The following exercises are intended to assist and educate supervisors in recognizing the signs, symptoms, and paraphernalia of the five prohibited drugs. They will serve to familiarize the supervisor with:
A more detailed description on the physical appearance of each substance,
Prominent “street slang” terminology used to refer to each substance, and
Behavior, which might indicate illegal drug use.
Emphasis Point: Even though you (the supervisor) are not expected (nor should you try) to determine the exact drug an employee is using, you should be able to recognize the common: 1) physical, behavioral, speech, performance, and odor signs and symptoms associated with, 2) the physical appearance of, and, 3) the paraphernalia used to administer each of the five prohibited drugs. This will not only help you make a reasonable suspicion determination, but also add credence to your assessment.
Read each of the following paragraphs before completing the next exercises.
Cocaine energizes the entire central nervous system. “Snorting cocaine” (or cocaine hydrochloride) is a white-to-creamy granular or lumpy powder that is chopped into a fine powder before use. It is snorted into the nose, rubbed on the gums, or injected into the veins. Cocaine base is a small crystalline rock about the size of a small pebble. It boils at a low temperature, is not soluble in water, and is up to 90 percent pure. Common paraphernalia may include a single-edged razor blade and a small mirror/piece of smooth metal, a rolled up dollar bill, a half-straw or metal tube, or a small screw cap vial or folded paper packet. When vapors are inhaled, the effect is felt within seven seconds. Crack, a derivative of cocaine, looks like small rocks and is commonly smoked using a crushed aluminum can with pin holes, or occasionally from a glass pipe using a lighter, alcohol lamp, or small butane torch for heating. Trade or street names for cocaine are: Coke, Rock, Crack, Free Base, Flake, Snow, Smoke, and Blow.
Marijuana produces a mildly tranquilizing and mood and perception-altering effect. The leaves of the marijuana plant range in color from green to light tan, and are usually dried and broken into small pieces. Another less prevalent variety known as Hashish is a compressed, sometimes tar-like substance ranging in color from pale yellow to black. Marijuana has a distinctly pungent aroma resembling a combination of sweet alfalfa and incense. Common paraphernalia include cigarette papers, roach clips, and small pipes made of bone, brass or glass. Trade or street names for marijuana include Marinol, THC, Pot, Grass, Joint, Reefer, Acapulco Gold, Sinsemilla, Ganja, Thia Sticks, Hash and Hash oil.
Amphetamines are central nervous system stimulants that speed up the mind and body. The physical sense of energy at lower doses and the mental exhilaration at higher doses are the reasons for their use. Amphetamines are sold in counterfeit capsules or white flat, double-scored “mini-bennies.” One form of amphetamines (methamphetamine) is often sold as a creamy white and granular powder or in lumps and is packaged in aluminum foil wraps or sealable plastic bags. It may be taken orally, injected or snorted into the nose. Trade or street names for this drug include Biphetamine, Delcobese, Desotyn, Detedrine, Chetrol, Ritalin, Speed, Meth, Crank, Crystal, Monster, Black Beauties, and Rits.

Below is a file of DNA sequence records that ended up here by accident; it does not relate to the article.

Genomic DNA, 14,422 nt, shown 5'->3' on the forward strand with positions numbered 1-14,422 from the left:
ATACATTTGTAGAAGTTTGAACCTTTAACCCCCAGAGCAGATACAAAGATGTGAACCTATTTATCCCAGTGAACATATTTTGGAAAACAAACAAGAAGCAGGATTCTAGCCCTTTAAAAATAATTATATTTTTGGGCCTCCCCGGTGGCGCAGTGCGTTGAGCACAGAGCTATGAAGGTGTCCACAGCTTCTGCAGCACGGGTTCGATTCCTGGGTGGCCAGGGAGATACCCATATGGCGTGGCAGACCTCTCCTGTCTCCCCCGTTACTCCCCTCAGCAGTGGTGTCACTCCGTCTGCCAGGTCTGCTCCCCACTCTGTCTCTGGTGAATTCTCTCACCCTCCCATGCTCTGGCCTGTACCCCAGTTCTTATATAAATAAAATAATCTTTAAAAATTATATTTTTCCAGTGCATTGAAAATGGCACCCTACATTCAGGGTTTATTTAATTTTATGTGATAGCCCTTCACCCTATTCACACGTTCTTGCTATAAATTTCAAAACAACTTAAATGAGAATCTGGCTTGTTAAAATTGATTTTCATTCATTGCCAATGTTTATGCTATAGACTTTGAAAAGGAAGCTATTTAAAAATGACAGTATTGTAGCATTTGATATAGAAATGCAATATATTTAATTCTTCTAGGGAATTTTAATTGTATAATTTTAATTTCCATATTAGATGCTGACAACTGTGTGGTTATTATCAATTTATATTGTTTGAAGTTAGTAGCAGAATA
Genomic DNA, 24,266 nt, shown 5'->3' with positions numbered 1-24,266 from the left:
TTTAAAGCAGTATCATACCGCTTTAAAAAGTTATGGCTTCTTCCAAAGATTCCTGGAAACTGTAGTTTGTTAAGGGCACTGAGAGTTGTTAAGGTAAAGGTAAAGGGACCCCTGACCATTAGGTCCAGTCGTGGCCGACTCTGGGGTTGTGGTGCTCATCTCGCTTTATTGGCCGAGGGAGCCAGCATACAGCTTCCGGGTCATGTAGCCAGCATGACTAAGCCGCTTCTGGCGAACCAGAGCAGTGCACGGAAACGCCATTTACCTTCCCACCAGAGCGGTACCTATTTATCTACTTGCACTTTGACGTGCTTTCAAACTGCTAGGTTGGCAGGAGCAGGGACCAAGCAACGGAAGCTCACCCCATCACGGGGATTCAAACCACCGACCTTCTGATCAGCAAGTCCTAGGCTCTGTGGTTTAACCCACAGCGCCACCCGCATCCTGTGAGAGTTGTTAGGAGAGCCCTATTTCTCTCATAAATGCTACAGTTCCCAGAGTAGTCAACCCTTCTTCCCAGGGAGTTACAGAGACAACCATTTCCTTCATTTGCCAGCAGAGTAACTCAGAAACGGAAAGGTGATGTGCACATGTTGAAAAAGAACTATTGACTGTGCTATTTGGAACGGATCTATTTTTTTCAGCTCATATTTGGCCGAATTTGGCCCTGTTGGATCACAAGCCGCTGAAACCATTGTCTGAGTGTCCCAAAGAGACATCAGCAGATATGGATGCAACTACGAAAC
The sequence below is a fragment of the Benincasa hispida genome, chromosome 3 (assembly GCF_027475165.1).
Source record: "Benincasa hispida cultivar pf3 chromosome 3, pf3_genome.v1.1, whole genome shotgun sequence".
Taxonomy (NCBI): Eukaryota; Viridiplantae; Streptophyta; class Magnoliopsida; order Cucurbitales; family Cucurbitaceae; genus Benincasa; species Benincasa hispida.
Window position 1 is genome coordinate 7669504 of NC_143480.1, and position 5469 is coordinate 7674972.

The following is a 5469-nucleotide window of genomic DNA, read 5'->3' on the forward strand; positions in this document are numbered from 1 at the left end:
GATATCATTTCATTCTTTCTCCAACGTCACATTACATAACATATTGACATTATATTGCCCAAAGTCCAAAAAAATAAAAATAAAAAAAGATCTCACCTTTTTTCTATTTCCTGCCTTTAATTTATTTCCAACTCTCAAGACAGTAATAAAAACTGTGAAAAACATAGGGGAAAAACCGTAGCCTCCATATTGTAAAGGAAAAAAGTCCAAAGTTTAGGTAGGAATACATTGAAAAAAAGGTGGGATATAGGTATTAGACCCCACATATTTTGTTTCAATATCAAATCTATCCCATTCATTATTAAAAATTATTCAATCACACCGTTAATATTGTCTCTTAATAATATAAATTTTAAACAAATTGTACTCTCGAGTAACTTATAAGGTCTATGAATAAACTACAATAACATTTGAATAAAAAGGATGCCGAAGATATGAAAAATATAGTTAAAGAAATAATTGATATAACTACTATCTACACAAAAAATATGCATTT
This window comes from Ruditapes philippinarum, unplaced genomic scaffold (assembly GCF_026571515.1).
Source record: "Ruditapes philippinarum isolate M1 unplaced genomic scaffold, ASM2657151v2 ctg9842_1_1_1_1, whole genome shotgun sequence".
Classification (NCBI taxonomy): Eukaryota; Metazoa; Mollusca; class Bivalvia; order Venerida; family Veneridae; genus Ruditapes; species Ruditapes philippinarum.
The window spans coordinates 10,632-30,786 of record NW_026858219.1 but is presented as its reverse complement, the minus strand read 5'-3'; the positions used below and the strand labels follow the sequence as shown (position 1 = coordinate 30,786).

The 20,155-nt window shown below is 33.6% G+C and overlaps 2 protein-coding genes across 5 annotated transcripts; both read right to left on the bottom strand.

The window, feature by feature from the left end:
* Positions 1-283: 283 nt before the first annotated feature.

Opiates, more commonly but inaccurately known as narcotics, are drugs that alleviate pain, depress body functions and reactions, and when taken in large doses, cause a strong euphoric feeling. In their natural form, opiates include opium, morphine, codeine and heroin. Opiates may be taken in pill form, smoked, or injected depending upon the type used. Trade or street names for opiates include Smack, Horse Emma, Big D, Dollies, Juice, Syrup, and China White.
Phencyclidine (PCP) was originally developed as an anesthetic, but the adverse side effects prevented its use except as a large animal tranquilizer. Low doses produce sedation and euphoric mood changes. A person’s mood can change rapidly from sedation to excitation and agitation. Larger doses may produce a coma-like condition with muscle rigidity and a blank stare with the eyelids half closed. Sudden noises or physical shocks may cause a “freak out” in which the person has abnormal strength, extremely violent behavior, and an inability to speak or comprehend communication. It is commonly sold as a clear liquid or a creamy, granular powder packaged in one-inch square aluminum foil or folded into packets. Trade or street names include Angel Dust, Dust, and Hog.